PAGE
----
On the road
Mike and I have been on the road for over two weeks, meandering across the Midwest, discarding empty photo albums and photos, delivering antiques, and visiting friends and family. Now holed up in SD’s garden level guest room, we are in Chicago awaiting the birth of C-boy and P-Dil’s first child.
My life as a church musician meant that Easter was a BIG deal, marked for me by exhaustion. This year we spent Easter apart from ED and the boys, the first time in my life that I didn’t dye eggs. We were on the road moving from Ohio to Chicago following a lovely brunch hosted by Mike’s aunt Shirley.
I sent digital Starbucks gift cards to each of the kids to mark the special day. Everyone replied lovingly. Blue Boy even added “I love you.”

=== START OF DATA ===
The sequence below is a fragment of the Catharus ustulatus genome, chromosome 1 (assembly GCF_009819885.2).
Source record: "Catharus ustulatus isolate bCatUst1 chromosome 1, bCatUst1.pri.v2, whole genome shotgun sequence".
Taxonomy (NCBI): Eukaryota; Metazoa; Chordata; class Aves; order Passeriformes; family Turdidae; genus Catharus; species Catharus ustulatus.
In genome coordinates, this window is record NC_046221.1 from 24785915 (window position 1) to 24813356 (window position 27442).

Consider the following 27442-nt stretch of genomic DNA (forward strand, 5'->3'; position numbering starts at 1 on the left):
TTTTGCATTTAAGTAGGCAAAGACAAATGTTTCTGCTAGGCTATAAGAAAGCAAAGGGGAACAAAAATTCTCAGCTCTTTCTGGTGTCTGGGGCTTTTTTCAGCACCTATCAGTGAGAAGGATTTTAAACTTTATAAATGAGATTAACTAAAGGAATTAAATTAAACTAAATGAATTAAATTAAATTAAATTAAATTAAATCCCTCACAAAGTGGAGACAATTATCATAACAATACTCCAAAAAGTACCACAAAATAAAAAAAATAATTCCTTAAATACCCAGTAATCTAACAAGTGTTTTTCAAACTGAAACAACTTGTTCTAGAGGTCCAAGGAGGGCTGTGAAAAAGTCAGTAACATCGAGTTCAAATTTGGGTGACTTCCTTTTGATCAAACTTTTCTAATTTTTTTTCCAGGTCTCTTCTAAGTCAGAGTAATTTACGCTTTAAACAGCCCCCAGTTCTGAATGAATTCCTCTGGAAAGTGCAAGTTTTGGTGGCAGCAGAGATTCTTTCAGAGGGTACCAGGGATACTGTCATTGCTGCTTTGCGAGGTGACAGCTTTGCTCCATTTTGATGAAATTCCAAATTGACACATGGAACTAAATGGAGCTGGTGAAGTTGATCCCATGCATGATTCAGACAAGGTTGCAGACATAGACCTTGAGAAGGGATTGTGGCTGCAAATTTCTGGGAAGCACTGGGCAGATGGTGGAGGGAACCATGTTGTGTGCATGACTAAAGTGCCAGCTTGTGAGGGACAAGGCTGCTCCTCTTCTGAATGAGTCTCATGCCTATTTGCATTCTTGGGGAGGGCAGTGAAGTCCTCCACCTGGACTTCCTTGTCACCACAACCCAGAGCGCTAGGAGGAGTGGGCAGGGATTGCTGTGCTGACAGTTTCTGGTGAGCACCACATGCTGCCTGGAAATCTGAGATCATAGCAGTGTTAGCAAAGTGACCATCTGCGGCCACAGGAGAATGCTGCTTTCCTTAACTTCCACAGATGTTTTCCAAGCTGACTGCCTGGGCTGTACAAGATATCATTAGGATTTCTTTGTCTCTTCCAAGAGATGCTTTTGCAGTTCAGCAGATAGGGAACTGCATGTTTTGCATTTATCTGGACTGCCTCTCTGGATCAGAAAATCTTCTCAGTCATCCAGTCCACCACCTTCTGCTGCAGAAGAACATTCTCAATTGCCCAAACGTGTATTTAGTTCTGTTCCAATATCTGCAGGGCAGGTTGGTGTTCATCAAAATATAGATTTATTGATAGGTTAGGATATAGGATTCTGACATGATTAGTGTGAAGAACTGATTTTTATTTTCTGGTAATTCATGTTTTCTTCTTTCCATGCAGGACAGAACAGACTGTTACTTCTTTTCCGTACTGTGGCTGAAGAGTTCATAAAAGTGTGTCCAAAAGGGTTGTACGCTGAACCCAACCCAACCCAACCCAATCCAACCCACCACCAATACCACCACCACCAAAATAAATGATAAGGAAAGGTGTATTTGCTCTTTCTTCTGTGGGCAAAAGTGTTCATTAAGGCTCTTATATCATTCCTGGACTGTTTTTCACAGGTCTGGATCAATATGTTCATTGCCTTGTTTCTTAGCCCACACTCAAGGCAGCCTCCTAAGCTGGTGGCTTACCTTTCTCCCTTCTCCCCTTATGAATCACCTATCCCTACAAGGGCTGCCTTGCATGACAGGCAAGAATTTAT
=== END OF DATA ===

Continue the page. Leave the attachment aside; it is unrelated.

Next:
Mowgli is a loving, generous kid, but responds rarely to messages. Does he realize we aren’t home? It was days before I received notice that he had opened the email.
My mother put the burden of communication on the kids. When she complained that we never called, we installed an answering machine: yes we called; you weren’t home. Pick up the phone and call us back.
My children are busy with family, work, and school. The grandkids are kids. I accept the responsibility of staying connected, texting regularly. Most often they reply.
Except Mowgli. It has occurred to me that he does this intentionally, a type of joke. Like when my nephew would answer my mother’s phone calls with an accent, feigning the wrong number. It was a “thing” between them.
Children learn early about object permanence, establishing trust in the laws of nature. At the other end of life, we face impermanence, mortality. I don’t want Mowgli to be burdened that his poop emoticon may be the last connection between us. I want him to know that I laughed when I saw it.